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Open Access Research article

Importance of appropriate pharmaceutical management in pregnant women with ulcerative colitis

Masaki Ujihara1, Takafumi Ando1*, Kazuhiro Ishiguro1, Osamu Maeda1, Osamu Watanabe1, Yutaka Hirayama1, Kazuhiro Morise1, Keiko Maeda1, Masanobu Matsushita1, Ryoji Miyahara1, Naoki Ohmiya1, Yuji Nishio2, Takeo Yamaguchi3, Jun-ichi Haruta3, Kenji Ina4 and Hidemi Goto1

Author Affiliations

1 Department of Gastroenterology and Hepatology, Nagoya University Graduate School of Medicine, Nagoya 466-8550, Japan

2 Department of Gastroenterology, Meitetsu Hospital, Nagoya 451-8511, Japan

3 Department of Gastroenterology, Nagoya First Red Cross Hospital, Nagoya 453-8511, Japan

4 Department of Medical Oncology, Nagoya Memorial Hospital, Nagoya 468-0011, Japan

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BMC Research Notes 2013, 6:210  doi:10.1186/1756-0500-6-210

Published: 25 May 2013

Abstract

Background

Ulcerative colitis (UC) often occurs in women of childbearing age. Compared to Western countries, however, few studies have investigated the impact of UC on the progress of pregnancy in Asian populations.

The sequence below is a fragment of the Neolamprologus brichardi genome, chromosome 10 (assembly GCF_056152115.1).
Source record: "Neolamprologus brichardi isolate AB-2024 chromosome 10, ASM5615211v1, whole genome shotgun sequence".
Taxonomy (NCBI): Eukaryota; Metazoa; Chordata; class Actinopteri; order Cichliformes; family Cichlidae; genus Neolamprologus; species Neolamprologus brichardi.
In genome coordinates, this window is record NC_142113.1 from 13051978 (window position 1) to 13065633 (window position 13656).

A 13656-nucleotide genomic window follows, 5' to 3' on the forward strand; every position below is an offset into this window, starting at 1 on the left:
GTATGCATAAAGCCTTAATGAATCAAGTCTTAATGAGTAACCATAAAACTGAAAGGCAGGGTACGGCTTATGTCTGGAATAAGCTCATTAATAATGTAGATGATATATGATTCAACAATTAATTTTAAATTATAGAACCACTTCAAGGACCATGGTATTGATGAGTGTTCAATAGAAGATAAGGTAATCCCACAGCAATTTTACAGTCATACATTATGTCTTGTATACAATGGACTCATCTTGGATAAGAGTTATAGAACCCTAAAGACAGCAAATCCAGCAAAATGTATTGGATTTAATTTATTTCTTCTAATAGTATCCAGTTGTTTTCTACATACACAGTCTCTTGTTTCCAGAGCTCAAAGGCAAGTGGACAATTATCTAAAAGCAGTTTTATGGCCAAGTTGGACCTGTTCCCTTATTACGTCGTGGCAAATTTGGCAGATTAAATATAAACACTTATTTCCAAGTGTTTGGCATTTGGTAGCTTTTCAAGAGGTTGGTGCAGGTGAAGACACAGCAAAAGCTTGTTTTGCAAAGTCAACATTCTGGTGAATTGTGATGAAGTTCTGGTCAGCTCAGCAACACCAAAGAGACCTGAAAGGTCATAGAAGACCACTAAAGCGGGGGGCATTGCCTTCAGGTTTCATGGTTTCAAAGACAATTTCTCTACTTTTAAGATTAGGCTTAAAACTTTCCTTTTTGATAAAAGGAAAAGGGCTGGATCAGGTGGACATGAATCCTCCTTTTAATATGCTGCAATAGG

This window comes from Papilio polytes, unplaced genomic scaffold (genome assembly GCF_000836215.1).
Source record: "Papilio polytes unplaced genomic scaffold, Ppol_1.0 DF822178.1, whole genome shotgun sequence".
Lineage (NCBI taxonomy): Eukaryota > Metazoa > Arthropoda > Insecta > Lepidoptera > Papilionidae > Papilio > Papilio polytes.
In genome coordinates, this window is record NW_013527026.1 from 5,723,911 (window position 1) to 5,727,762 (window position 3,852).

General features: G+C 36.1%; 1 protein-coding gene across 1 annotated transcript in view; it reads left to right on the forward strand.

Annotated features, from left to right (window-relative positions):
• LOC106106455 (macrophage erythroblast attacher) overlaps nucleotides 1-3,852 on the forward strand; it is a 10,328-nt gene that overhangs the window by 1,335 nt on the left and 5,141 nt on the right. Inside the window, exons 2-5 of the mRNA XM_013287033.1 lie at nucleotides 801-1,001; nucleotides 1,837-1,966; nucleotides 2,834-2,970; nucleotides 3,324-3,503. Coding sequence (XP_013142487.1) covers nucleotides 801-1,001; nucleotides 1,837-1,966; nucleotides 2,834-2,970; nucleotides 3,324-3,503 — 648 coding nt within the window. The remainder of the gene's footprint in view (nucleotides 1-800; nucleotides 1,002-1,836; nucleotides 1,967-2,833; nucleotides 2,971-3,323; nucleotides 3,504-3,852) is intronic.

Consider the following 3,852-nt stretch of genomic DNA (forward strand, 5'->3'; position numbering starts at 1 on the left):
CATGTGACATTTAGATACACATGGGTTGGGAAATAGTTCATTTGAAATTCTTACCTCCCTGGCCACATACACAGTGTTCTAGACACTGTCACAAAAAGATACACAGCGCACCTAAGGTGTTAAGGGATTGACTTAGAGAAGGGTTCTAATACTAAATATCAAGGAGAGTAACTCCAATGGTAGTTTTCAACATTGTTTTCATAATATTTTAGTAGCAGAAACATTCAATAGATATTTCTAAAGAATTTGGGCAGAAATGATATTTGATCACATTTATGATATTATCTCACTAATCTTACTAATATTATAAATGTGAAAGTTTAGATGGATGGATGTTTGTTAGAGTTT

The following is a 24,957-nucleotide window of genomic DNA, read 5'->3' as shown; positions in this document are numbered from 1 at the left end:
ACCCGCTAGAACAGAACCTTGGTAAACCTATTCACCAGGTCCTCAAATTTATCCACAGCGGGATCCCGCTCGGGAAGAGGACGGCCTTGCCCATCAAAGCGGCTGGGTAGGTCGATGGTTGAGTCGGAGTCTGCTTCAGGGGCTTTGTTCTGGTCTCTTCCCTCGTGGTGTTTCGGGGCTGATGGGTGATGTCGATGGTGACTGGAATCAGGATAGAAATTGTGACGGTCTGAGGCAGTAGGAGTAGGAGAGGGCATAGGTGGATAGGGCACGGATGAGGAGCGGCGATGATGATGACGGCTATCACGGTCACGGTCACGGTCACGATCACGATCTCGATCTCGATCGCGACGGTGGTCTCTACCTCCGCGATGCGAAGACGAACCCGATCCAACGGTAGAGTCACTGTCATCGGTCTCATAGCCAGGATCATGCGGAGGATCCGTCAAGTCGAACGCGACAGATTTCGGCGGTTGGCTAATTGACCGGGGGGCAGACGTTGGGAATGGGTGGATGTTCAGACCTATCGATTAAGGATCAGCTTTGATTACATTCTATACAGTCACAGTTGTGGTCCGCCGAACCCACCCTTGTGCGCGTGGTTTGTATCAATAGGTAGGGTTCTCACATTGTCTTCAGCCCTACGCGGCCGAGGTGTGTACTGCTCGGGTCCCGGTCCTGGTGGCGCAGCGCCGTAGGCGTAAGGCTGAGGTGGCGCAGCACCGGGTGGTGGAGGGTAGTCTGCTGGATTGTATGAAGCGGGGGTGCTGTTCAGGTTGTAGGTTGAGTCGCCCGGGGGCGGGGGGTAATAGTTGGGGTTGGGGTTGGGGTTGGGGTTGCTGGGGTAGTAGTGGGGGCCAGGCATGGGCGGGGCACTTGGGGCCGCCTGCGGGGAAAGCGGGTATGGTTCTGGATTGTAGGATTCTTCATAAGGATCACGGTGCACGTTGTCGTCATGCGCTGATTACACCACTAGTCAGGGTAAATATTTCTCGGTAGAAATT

Methods

We retrospectively examined 91 pregnancies in 64 patients with UC experienced at our hospital and related institutions from 1991 to 2011, focusing on the relationship between the progression of UC during pregnancy, progress of the pregnancy itself, and the treatment of UC.

Results

In 80 of 91 pregnancies the patient had already been diagnosed with UC at the time she became pregnant, of whom 31 (38.8%) experienced exacerbation during pregnancy. Regarding severity, moderate or severe active-stage disease during pregnancy was seen in 13.7% of those who had been in remission at the onset of pregnancy versus 58.6% of those who had been in the active stage at onset (OR 8.9: 95%CI 3.0~26.4; P<0.01). The incidence of miscarriage or abortion was 9.8% in pregnancies in which UC was in remission at onset versus 31% in those in which it was in the active stage at onset (OR 4.1: 95%CI 1.2~13.9; P=0.02). Among patients, 62.5% were receiving pharmaceutical treatment at onset of pregnancy. Exacerbation during pregnancy occurred in 26.5% of the group who continued to receive the same treatment during pregnancy versus 56.3% of those with a dose decrease or discontinuation after onset (OR 3.6: 95%CI 1.0~12.4; P=0.04).

Conclusions

UC patients wishing to conceive should do so when in remission and continue appropriate pharmaceutical treatment during pregnancy.

Keywords:
Ulcerative colitis; Pregnancy; Clinical course; Treatment